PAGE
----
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Title: Investigation of blood parasites of pygoscelid penguins at the King George and Elephant Islands, South Shetlands Archipelago, Antarctica
Authors: Thijl Vanstreels, Ralph Eric
Miranda, Flavia R.
Ruoppolo, Valeria
Almeida Reis, Ana Olivia de
Costa, Erli Schneider
Lira Pessoa, Adriana Rodrigues de
Machado Torres, Joao Paulo
Teixeira da Cunha, Larissa Schmauder
Piuco, Roberta da Cruz
Valiati, Victor Hugo
Gonzalez-Acuna, Daniel
Labruna, Marcelo B.
Petry, Maria Virginia
Epiphanio, Sabrina [UNIFESP]
Catao-Dias, Jose Luiz
Universidade de São Paulo (USP)
Wildlife Conservat Soc
Int Fund Anim Welf
Universidade do Estado do Rio de Janeiro (UERJ)
Universidade Federal do Rio de Janeiro (UFRJ)
Univ Vale Rio dos Sinos
Univ Concepcion
Universidade Federal de São Paulo (UNIFESP)
Keywords: Antarctic Peninsula
Vector-borne pathogen
Issue Date: 1-Jan-2014
Publisher: Springer
Citation: Polar Biology. New York: Springer, v. 37, n. 1, p. 135-139, 2014.
Abstract: Parasites may adversely affect the breeding success and survival of penguins, potentially hampering the viability of their populations. We examined 161 pygoscelid penguins (3 Pygoscelis adeliae, 98 Pygoscelis antarcticus, and 60 Pygoscelis papua) at the South Shetlands Archipelago during the 2010-2011 summer; blood smears were examined for 64 penguins (2 P. adeliae, 18 P. antarcticus, and 44 P. papua), and a PCR test targeting Haemoproteus sp. and Plasmodium sp. was applied for 37 penguins (2 P. adeliae, 17 P. antarcticus, 19 P. papua). No blood parasites were observed, and all PCR tests were negative, leukocyte profiles were similar to those reported in other studies for wild pygoscelid penguins, and all penguins were in good body condition and had no external signs of disease. One specimen of chewing lice (Austrogoniodes sp.) was recorded in one P. antarcticus at King George Island. Ticks (Ixodes uriae) were not observed on the penguins, but were found on the ground near P. antarcticus nests at King George Island. the absence of avian blood parasites in Antarctic penguins is thought to result from the absence of competent invertebrate hosts in the climatic conditions. Predicted climate changes may redefine the geographic distribution of vector-borne pathogens, and therefore, the occurrence of blood parasites and their invertebrate hosts should be monitored regularly in Antarctic birds, particularly in the northernmost Antarctic Peninsula.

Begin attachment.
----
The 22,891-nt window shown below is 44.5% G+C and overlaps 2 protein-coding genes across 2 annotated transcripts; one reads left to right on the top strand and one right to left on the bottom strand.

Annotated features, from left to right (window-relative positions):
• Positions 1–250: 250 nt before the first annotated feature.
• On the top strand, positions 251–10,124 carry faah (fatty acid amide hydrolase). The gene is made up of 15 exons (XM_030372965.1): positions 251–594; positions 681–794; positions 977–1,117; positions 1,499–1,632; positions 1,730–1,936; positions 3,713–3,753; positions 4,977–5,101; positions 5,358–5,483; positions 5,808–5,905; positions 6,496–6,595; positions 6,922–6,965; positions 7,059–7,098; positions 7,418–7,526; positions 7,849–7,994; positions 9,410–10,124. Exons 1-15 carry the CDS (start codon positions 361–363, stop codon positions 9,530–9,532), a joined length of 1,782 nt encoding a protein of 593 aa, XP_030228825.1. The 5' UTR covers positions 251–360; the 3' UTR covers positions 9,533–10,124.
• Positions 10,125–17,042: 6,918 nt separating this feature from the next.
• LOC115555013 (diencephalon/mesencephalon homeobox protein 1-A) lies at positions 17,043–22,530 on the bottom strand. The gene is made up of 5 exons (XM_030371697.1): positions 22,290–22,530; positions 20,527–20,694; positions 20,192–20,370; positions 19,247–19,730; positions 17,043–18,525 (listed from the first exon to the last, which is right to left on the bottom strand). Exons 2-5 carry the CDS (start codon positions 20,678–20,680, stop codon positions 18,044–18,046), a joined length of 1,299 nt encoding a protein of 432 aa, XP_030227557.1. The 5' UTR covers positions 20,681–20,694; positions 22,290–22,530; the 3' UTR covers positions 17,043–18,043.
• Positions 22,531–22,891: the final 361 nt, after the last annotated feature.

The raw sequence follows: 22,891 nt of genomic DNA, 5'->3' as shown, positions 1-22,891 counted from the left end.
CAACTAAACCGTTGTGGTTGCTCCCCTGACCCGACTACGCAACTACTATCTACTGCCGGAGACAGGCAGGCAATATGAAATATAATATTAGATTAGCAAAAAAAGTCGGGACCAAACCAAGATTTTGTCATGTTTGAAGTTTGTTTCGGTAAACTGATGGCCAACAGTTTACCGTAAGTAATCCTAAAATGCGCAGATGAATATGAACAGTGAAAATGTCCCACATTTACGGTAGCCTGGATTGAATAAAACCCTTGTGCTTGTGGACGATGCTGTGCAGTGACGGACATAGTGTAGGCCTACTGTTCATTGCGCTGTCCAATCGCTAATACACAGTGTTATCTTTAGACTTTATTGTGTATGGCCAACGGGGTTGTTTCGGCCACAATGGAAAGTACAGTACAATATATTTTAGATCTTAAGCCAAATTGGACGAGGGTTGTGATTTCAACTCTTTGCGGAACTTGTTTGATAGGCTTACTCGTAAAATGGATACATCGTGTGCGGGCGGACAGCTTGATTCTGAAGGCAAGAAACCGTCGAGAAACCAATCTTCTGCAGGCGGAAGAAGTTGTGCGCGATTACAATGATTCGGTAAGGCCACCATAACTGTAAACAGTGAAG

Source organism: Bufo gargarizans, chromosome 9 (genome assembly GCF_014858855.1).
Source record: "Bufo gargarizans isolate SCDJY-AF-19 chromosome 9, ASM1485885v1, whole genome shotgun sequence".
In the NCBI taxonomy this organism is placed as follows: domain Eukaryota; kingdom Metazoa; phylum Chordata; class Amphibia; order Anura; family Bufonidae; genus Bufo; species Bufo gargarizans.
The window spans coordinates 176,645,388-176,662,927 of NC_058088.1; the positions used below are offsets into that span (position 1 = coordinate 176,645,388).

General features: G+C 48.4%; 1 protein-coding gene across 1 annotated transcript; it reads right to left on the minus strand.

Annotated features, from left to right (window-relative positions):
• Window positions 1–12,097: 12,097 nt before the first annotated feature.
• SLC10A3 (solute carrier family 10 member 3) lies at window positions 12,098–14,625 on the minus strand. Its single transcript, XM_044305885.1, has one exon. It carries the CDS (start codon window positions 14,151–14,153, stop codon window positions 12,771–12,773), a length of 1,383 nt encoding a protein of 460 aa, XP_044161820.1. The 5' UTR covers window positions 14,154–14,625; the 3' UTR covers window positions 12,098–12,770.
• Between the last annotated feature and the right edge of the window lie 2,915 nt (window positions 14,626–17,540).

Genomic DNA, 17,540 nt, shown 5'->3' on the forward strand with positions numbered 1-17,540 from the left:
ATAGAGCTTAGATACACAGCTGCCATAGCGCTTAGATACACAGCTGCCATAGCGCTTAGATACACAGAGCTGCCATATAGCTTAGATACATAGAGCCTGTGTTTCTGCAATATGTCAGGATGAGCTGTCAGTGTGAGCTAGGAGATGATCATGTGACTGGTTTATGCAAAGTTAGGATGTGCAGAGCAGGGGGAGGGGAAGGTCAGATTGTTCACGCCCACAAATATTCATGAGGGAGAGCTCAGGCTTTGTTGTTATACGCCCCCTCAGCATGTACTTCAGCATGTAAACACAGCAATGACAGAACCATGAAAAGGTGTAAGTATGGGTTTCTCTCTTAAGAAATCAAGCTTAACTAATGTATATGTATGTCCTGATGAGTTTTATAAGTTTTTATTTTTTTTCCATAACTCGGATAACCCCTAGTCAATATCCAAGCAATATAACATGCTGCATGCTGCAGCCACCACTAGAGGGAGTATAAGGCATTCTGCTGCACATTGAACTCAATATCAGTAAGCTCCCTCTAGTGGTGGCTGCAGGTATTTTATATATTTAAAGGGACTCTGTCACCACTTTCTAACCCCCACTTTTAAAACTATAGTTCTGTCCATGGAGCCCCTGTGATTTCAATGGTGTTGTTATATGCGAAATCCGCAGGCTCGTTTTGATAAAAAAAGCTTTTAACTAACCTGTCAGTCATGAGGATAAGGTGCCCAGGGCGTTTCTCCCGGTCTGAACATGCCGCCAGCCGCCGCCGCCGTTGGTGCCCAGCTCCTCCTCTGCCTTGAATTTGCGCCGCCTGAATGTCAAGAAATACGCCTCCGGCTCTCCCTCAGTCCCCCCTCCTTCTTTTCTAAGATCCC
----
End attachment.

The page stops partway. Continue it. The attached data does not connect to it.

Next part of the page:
ISSN: 0722-4060
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